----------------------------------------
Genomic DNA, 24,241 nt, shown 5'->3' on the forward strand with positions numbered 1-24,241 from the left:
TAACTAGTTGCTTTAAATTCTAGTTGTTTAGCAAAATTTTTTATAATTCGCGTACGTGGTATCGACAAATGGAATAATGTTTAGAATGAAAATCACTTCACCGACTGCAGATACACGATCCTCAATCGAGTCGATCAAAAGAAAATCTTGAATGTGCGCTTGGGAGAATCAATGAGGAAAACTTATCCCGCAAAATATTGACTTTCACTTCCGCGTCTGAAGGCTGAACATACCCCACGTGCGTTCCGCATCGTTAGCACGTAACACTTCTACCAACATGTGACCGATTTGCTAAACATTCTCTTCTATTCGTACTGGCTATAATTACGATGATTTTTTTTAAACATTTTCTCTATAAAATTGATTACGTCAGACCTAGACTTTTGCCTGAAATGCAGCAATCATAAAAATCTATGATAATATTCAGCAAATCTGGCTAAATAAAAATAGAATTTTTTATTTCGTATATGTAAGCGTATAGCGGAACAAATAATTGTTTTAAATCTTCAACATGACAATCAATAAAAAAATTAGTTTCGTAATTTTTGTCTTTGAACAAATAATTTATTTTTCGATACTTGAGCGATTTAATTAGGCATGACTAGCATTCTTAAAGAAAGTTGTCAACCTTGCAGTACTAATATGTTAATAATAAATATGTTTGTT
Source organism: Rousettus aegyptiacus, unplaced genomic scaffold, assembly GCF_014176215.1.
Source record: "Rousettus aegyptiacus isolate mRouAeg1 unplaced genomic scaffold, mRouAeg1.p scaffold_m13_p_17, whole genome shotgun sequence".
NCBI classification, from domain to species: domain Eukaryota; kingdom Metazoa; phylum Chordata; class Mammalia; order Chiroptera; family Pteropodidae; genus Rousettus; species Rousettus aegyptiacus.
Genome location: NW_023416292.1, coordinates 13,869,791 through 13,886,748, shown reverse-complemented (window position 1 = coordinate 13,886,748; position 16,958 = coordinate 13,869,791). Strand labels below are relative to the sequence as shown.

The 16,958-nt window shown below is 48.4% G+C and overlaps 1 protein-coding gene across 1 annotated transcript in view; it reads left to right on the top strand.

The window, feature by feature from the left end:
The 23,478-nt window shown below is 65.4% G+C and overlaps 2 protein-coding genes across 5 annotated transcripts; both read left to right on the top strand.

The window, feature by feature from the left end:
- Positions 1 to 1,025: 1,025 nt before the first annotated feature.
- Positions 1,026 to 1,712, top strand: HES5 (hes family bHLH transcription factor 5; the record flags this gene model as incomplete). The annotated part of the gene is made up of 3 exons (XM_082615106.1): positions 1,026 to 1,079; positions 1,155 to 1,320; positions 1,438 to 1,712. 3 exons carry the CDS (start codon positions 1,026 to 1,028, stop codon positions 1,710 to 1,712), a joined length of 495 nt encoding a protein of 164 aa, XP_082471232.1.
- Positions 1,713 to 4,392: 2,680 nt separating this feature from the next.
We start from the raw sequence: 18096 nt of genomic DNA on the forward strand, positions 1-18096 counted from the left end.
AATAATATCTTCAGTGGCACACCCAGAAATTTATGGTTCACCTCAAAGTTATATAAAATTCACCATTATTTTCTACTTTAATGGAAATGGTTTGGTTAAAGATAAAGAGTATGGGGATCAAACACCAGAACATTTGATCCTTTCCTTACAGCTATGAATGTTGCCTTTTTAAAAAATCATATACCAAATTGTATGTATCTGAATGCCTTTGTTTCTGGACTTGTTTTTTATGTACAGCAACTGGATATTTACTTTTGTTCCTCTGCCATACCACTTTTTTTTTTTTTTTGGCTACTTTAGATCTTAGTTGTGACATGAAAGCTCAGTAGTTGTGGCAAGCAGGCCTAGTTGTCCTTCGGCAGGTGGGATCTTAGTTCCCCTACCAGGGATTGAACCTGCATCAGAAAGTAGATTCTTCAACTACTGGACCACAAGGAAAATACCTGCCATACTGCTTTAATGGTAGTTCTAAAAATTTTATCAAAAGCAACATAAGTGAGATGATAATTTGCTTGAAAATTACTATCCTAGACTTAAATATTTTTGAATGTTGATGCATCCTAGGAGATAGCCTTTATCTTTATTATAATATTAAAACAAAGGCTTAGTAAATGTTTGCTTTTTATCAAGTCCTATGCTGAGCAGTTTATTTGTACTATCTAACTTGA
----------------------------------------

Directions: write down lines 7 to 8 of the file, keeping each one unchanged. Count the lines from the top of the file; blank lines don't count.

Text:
The 16,958-nt window shown below is 48.4% G+C and overlaps 1 protein-coding gene across 1 annotated transcript in view; it reads left to right on the top strand.

The window, feature by feature from the left end: